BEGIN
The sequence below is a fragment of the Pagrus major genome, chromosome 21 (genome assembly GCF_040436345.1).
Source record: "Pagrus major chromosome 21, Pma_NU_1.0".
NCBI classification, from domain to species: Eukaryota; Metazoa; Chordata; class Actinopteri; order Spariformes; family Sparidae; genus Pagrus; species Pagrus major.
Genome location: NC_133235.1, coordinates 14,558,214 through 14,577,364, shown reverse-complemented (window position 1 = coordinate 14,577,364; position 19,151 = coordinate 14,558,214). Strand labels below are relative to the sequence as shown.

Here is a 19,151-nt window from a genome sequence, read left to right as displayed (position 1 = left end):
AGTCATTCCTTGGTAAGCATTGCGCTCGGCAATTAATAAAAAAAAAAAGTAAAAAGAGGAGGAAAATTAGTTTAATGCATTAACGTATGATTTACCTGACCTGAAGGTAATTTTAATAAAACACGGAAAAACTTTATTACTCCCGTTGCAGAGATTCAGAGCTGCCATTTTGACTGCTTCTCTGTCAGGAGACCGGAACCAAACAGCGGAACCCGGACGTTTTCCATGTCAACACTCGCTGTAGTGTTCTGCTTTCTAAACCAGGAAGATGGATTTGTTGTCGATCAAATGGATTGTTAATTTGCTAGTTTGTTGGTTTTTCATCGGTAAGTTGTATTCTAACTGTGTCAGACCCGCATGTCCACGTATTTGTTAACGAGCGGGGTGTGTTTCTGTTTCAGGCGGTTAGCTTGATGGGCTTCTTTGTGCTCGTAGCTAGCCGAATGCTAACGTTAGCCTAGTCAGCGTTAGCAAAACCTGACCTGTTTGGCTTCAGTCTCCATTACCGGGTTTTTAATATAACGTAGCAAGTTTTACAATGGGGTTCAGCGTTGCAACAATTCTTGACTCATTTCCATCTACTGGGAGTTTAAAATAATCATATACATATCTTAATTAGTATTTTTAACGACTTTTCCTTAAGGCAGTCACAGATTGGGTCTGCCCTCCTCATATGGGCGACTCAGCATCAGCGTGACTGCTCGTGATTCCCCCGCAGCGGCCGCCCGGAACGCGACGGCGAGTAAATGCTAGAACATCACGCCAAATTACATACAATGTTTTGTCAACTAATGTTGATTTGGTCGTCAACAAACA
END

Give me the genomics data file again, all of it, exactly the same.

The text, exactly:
The sequence below is a fragment of the Pagrus major genome, chromosome 21 (genome assembly GCF_040436345.1).
Source record: "Pagrus major chromosome 21, Pma_NU_1.0".
NCBI classification, from domain to species: Eukaryota; Metazoa; Chordata; class Actinopteri; order Spariformes; family Sparidae; genus Pagrus; species Pagrus major.
Genome location: NC_133235.1, coordinates 14,558,214 through 14,577,364, shown reverse-complemented (window position 1 = coordinate 14,577,364; position 19,151 = coordinate 14,558,214). Strand labels below are relative to the sequence as shown.

Here is a 19,151-nt window from a genome sequence, read left to right as displayed (position 1 = left end):
AGTCATTCCTTGGTAAGCATTGCGCTCGGCAATTAATAAAAAAAAAAAGTAAAAAGAGGAGGAAAATTAGTTTAATGCATTAACGTATGATTTACCTGACCTGAAGGTAATTTTAATAAAACACGGAAAAACTTTATTACTCCCGTTGCAGAGATTCAGAGCTGCCATTTTGACTGCTTCTCTGTCAGGAGACCGGAACCAAACAGCGGAACCCGGACGTTTTCCATGTCAACACTCGCTGTAGTGTTCTGCTTTCTAAACCAGGAAGATGGATTTGTTGTCGATCAAATGGATTGTTAATTTGCTAGTTTGTTGGTTTTTCATCGGTAAGTTGTATTCTAACTGTGTCAGACCCGCATGTCCACGTATTTGTTAACGAGCGGGGTGTGTTTCTGTTTCAGGCGGTTAGCTTGATGGGCTTCTTTGTGCTCGTAGCTAGCCGAATGCTAACGTTAGCCTAGTCAGCGTTAGCAAAACCTGACCTGTTTGGCTTCAGTCTCCATTACCGGGTTTTTAATATAACGTAGCAAGTTTTACAATGGGGTTCAGCGTTGCAACAATTCTTGACTCATTTCCATCTACTGGGAGTTTAAAATAATCATATACATATCTTAATTAGTATTTTTAACGACTTTTCCTTAAGGCAGTCACAGATTGGGTCTGCCCTCCTCATATGGGCGACTCAGCATCAGCGTGACTGCTCGTGATTCCCCCGCAGCGGCCGCCCGGAACGCGACGGCGAGTAAATGCTAGAACATCACGCCAAATTACATACAATGTTTTGTCAACTAATGTTGATTTGGTCGTCAACAAACA